The Robbers Cave Experiment: Intergroup Conflict and Cooperation

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Wesleyan University Press, 1961 - Psychology - 229 pages
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Originally issued in 1954 and updated in 1961 and 1987, this pioneering study of “small group” conflict and cooperation has long been out-of-print. It is now available, in cloth and paper, with a new introduction by Donald Campbell, and a new postscript by O.J. Harvey.

In this famous experiment, one of the earliest in inter-group relationships, two dozen twelve-year-old boys in summer camp were formed into two groups, the Rattlers and the Eagles, and induced first to become militantly ethnocentric, then intensely cooperative. Friction and stereotyping were stimulated by a tug-of-war, by frustrations perceived to be caused by the “out” group, and by separation from the others. Harmony was stimulated by close contact between previously hostile groups and by the introduction of goals that neither group could meet alone. The experiment demonstrated that conflict and enmity between groups can be transformed into cooperation and vice versa and that circumstances, goals, and external manipulation can alter behavior.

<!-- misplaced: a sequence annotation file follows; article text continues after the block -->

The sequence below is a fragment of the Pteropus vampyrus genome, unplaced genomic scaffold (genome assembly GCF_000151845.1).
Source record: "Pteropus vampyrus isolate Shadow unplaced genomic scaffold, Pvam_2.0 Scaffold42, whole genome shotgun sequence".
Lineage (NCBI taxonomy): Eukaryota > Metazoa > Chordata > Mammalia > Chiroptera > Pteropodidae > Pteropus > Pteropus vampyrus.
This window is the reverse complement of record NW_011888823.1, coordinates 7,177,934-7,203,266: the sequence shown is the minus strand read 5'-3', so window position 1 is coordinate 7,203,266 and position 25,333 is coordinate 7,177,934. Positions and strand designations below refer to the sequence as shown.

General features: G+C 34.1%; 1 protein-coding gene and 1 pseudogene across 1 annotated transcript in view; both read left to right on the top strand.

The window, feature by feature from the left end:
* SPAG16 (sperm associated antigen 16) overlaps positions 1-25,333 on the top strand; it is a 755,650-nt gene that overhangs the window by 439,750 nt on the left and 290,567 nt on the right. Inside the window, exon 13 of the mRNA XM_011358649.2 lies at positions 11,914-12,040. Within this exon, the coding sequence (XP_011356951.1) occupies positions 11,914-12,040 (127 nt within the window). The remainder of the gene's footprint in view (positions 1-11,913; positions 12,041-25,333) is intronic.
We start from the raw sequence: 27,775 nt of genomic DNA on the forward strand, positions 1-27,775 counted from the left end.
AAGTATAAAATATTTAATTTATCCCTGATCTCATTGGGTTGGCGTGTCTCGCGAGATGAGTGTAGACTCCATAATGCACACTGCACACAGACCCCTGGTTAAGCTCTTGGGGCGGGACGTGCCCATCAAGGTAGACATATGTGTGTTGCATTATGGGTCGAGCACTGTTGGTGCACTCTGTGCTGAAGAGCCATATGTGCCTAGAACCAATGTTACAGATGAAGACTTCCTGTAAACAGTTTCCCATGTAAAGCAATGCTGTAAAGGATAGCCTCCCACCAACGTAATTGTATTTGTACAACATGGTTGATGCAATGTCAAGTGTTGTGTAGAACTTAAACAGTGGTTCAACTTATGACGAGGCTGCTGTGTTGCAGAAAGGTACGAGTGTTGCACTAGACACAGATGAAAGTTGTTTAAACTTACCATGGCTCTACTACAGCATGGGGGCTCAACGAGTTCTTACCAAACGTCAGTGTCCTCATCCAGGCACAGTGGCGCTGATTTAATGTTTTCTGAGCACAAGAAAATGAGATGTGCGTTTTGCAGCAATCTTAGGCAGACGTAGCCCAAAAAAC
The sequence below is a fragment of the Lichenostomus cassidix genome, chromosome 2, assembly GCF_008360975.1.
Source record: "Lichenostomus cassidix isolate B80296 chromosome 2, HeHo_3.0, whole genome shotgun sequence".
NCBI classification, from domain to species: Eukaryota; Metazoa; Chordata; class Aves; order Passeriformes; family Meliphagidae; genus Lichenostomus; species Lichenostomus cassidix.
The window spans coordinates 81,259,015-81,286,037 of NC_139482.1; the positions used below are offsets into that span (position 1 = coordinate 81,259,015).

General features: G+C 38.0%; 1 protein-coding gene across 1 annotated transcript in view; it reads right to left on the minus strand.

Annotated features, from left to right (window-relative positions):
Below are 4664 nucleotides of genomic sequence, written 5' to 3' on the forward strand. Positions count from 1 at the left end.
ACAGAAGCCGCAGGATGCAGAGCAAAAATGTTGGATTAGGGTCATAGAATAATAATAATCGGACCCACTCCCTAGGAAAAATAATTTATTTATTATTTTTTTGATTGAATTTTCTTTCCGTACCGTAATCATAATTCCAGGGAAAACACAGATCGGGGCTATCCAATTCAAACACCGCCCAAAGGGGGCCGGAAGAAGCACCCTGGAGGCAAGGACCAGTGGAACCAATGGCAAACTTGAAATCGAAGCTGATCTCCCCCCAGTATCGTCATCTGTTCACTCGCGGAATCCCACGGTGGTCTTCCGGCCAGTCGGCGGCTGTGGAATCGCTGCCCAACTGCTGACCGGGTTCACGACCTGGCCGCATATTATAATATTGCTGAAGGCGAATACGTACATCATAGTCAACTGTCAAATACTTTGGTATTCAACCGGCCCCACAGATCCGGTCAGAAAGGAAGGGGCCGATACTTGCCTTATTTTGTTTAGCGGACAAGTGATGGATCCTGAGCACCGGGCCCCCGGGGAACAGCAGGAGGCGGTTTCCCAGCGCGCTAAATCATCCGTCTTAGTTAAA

Some have seen the findings of the experiment as having implications for reduction of hostility among racial and ethnic groups and among nations, while recognizing the difficulty of control of larger groups.
 

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Contents

1 Integrating Field Work and Laboratory in Small Group Research
3
2 Approach Hypotheses and General Design of the Study
24
3 Role of Staff Subject Selection Experimental Site
50
4 Experimental Formation of Ingroups
63
Production of Negative Attitudes Toward the Outgroup
96
Assessment of Ingroup Functioning and Negative Attitudes Toward the Outgroup
120
Reducing Friction
150
8 Summary and Conclusions
199
References
215
Index
221
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About the author (1961)

MUZAFER SHERIF was professor emeritus of sociology at Penn. O.J. HARVEY is professor of psychology at the University of Colorado where he has taught since 1958. B. JACK WHITE was professor of psychology at the University of Utah. William R. Hood was a social psychologist at the University of Oklahoma Medical School. CAROLYN W. SHERIF was professor of psychology at Penn State. DONALD T. CAMPBELL was University Professor of Social Relations and Psychology at Lehigh University, and the author of numerous articles and books including, with R.A. LeVine, Ethnocentrism: Theories of Conflict, Ethnic Attitudes and Group Behavior.

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